Orbit4 is the first digital ecosystem that manages and facilitates the entire commercial fitness product cycle.
Featured supplier news
Featured supplier news: Cryotherapy specialists, L&R Kältetechnik, launch new artofcryo.com division
L&R Kältetechnik has launched a new division, named artofcryo.com, after 30 years’ experience with -110 °C electrical solutions.
Featured operators news
Featured operator news: Everyone Active generates £342m in social value
Award-winning leisure operator Everyone Active generated £342million in social value at its sites across the country in 2019/20.
Featured operators news
Featured operator news: Being active helps Parkwood Leisure customers save the NHS £16m
Parkwood Leisure, one of the UK’s leading public leisure facilities operators, helped prevent more than 7,000 cases of stroke, dementia, depression and type 2 diabetes in 2019, saving the NHS £16 million, a new social value report has shown.
Company profiles
Company profile: Premier Software Solutions Ltd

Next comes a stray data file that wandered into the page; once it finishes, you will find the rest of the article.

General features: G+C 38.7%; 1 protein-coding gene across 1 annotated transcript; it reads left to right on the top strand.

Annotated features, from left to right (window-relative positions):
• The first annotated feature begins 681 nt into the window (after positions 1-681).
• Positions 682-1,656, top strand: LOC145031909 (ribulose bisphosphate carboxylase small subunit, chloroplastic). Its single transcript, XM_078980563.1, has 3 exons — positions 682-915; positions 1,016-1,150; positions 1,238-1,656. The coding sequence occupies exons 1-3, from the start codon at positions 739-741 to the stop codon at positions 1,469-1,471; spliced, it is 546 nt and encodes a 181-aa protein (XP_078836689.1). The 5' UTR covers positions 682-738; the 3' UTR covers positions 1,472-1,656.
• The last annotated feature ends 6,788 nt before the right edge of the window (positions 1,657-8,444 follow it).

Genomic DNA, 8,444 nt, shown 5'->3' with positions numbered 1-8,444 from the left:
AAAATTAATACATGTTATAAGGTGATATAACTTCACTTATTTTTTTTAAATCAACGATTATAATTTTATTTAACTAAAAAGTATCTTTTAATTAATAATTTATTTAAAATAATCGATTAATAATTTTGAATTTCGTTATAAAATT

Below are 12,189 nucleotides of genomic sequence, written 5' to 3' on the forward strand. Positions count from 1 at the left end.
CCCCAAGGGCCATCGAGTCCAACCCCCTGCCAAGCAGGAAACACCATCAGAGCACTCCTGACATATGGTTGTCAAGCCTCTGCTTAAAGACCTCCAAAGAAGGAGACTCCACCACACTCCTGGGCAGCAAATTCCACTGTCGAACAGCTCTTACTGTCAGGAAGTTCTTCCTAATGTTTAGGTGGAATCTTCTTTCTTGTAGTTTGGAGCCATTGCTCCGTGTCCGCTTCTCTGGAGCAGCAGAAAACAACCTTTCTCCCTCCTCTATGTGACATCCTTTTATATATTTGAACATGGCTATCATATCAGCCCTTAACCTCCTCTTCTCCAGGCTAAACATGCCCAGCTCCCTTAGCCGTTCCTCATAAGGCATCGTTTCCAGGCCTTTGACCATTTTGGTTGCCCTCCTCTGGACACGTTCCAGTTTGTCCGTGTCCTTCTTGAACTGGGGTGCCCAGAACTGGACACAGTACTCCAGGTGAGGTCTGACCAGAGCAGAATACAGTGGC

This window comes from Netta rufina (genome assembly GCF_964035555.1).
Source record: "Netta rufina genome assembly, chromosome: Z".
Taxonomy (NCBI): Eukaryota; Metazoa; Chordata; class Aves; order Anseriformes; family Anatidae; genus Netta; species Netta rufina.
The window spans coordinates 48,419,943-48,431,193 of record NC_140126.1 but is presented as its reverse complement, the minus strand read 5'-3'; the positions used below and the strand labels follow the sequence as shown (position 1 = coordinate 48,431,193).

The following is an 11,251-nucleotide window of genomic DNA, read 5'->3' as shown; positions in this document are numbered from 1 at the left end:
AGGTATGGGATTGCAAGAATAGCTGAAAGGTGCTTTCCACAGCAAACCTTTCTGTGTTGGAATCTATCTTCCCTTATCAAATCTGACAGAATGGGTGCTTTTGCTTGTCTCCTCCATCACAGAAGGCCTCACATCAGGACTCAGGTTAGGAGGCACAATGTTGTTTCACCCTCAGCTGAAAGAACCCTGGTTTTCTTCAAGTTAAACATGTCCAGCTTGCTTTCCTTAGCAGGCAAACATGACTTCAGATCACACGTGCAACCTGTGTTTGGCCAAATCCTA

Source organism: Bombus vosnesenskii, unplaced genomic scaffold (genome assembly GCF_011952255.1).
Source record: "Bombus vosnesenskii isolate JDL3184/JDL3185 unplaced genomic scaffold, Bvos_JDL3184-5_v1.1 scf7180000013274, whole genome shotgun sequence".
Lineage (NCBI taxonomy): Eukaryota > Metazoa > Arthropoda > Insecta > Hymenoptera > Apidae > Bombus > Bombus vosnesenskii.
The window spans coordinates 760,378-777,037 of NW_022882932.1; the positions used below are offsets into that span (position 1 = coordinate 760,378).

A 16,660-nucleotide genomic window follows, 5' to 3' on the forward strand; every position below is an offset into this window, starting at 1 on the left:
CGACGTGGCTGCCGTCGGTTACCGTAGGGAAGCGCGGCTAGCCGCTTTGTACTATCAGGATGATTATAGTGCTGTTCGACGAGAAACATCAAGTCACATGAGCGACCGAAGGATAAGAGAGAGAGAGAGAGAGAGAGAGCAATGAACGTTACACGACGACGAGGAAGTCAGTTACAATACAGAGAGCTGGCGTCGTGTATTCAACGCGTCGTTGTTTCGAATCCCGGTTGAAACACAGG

Premier Software was founded in 1994 and has proven experience developing business management solutions specifically ...
Company profiles
Company profile: énergie Fitness
énergie helps franchisees to build a gym business with a potential value of £0.5m to ...
Supplier Showcases
Supplier showcase - Precor: The power of networking
Catalogue Gallery
Click on a catalogue to view it online
Directory
Lockers/interior design
Safe Space Lockers Ltd: Lockers/interior design
Trade associations
International SPA Association - iSPA: Trade associations
Skincare
Comfort Zone - Davines S.p.A: Skincare
Exercise equipment
Pendex Fisio S.L.: Exercise equipment
Whole body cryotherapy
Art of Cryo: Whole body cryotherapy
Flooring
Total Vibration Solutions / TVS Sports Surfaces: Flooring
Independent service & maintenance
Servicesport UK Limited: Independent service & maintenance
Red Light Therapy
 Red Light Rising: Red Light Therapy
Fitness equipment
Precor: Fitness equipment
Salt therapy products
Himalayan Source: Salt therapy products
Property & Tenders
Pendine Sands, Carmarthenshire
Carmarthenshire County Council
Property & Tenders
Diary dates
01-04 Jul 2021
Expo Centre & Riviera di Rimini, Italy
Diary dates
18-19 Sep 2021
Locations worldwide,
Diary dates
21-24 Sep 2021
Messe Stuttgart, Germany
Diary dates
28-29 Sep 2021
ExCeL London, London, United Kingdom
Diary dates
04-07 Nov 2021
Exhibition Centre , Cologne, Germany
Diary dates
01-07 Dec 2022
tbc, Dunedin, New Zealand
Diary dates